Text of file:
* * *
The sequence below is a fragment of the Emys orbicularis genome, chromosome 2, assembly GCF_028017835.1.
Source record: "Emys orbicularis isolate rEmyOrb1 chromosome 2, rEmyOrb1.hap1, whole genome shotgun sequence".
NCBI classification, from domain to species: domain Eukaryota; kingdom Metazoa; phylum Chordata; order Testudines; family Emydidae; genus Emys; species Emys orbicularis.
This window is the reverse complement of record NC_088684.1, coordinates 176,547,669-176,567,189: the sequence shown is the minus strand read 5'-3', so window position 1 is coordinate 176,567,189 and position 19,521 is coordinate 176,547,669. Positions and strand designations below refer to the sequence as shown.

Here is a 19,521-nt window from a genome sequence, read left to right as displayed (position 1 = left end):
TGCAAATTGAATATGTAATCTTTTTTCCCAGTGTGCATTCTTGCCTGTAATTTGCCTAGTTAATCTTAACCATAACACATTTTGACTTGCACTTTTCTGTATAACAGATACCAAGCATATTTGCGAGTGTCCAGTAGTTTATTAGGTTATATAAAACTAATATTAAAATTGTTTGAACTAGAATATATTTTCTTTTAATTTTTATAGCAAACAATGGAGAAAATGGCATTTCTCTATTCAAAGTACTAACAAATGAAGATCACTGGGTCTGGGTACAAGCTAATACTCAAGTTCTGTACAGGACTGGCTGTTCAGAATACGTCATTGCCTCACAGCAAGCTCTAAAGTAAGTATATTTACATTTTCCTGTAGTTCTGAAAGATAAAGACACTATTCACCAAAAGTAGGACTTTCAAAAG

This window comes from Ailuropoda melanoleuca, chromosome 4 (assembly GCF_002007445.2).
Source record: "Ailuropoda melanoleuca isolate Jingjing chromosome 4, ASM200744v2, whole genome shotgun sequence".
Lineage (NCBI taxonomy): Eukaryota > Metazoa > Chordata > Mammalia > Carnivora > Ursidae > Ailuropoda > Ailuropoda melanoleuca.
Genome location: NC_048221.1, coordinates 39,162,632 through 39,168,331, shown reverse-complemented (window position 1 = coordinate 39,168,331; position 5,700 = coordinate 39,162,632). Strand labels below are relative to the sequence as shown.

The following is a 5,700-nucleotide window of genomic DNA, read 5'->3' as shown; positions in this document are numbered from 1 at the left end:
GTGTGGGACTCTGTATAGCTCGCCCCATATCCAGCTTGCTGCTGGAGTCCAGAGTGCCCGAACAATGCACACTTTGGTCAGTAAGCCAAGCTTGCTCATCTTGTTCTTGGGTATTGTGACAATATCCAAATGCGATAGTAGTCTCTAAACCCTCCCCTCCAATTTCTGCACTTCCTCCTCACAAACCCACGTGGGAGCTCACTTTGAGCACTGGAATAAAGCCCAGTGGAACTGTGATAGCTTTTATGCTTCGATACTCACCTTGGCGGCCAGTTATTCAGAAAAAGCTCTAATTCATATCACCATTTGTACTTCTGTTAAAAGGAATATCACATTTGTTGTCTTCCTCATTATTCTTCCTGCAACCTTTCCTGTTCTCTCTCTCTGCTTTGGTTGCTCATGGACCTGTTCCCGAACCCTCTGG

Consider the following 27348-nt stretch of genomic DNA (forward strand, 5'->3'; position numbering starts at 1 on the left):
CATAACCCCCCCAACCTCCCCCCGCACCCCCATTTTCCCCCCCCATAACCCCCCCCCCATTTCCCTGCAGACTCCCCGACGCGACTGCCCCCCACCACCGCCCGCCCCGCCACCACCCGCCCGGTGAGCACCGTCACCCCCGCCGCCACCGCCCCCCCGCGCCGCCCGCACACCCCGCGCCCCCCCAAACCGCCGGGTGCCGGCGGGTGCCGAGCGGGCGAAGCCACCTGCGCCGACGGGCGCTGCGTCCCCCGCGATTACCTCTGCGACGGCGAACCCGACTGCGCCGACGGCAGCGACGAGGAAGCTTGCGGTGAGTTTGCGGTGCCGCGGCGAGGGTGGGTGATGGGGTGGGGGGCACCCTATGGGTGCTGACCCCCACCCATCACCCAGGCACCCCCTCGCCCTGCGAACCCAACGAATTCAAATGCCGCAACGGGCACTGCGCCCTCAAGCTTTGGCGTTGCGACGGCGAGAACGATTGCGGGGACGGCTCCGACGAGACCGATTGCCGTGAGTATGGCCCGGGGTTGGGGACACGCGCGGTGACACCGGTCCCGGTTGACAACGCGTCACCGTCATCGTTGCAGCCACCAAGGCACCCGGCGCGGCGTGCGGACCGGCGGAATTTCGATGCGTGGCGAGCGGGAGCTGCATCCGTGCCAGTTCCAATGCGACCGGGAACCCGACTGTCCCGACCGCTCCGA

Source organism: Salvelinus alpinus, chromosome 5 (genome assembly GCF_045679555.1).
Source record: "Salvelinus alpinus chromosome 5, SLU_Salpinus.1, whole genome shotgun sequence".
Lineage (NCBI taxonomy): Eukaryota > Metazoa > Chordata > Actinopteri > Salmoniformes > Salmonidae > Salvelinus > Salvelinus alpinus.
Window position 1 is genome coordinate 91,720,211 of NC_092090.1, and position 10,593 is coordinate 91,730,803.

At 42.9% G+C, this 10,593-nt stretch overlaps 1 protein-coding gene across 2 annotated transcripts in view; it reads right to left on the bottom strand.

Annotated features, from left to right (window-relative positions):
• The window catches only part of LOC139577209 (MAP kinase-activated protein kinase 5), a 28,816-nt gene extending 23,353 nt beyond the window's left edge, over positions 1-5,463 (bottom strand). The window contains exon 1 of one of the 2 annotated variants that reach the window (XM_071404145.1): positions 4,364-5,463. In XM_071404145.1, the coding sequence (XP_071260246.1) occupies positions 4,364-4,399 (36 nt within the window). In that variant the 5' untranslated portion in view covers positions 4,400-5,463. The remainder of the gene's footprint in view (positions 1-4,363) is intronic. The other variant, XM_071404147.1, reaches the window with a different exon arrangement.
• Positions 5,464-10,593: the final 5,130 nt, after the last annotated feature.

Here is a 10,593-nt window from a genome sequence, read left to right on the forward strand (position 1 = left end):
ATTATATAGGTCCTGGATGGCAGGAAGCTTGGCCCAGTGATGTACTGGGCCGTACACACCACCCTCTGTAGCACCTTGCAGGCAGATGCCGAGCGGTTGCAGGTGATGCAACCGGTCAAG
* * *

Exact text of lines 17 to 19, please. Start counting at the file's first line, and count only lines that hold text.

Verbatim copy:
Lineage (NCBI taxonomy): Eukaryota > Metazoa > Chordata > Actinopteri > Salmoniformes > Salmonidae > Salvelinus > Salvelinus alpinus.
Window position 1 is genome coordinate 91,720,211 of NC_092090.1, and position 10,593 is coordinate 91,730,803.

At 42.9% G+C, this 10,593-nt stretch overlaps 1 protein-coding gene across 2 annotated transcripts in view; it reads right to left on the bottom strand.